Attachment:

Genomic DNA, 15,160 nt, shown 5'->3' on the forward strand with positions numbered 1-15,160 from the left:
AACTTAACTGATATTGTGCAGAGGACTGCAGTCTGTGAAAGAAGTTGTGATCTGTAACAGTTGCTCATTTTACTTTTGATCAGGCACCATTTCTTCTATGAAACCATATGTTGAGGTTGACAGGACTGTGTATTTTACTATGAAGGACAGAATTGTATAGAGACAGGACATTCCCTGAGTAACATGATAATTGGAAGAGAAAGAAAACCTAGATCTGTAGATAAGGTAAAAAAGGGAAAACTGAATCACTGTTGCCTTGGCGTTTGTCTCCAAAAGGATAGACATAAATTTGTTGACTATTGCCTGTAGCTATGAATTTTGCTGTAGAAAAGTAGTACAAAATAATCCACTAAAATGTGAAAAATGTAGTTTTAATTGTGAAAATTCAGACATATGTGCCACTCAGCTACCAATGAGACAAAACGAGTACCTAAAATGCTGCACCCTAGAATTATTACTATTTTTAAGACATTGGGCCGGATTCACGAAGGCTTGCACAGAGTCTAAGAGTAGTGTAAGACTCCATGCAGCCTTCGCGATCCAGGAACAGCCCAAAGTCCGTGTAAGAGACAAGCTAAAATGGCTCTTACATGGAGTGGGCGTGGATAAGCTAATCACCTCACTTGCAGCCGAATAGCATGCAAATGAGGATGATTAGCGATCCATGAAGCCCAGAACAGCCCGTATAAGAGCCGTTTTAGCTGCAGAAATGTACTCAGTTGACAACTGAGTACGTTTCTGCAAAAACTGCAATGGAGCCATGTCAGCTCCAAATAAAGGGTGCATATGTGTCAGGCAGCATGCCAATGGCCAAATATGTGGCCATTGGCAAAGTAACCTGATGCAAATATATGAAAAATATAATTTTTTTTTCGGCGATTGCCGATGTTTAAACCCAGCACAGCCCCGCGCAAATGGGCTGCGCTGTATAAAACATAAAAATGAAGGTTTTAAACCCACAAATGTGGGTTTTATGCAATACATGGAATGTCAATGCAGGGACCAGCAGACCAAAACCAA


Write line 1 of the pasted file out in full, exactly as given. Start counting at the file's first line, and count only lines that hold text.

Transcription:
Genomic DNA, 15,160 nt, shown 5'->3' on the forward strand with positions numbered 1-15,160 from the left: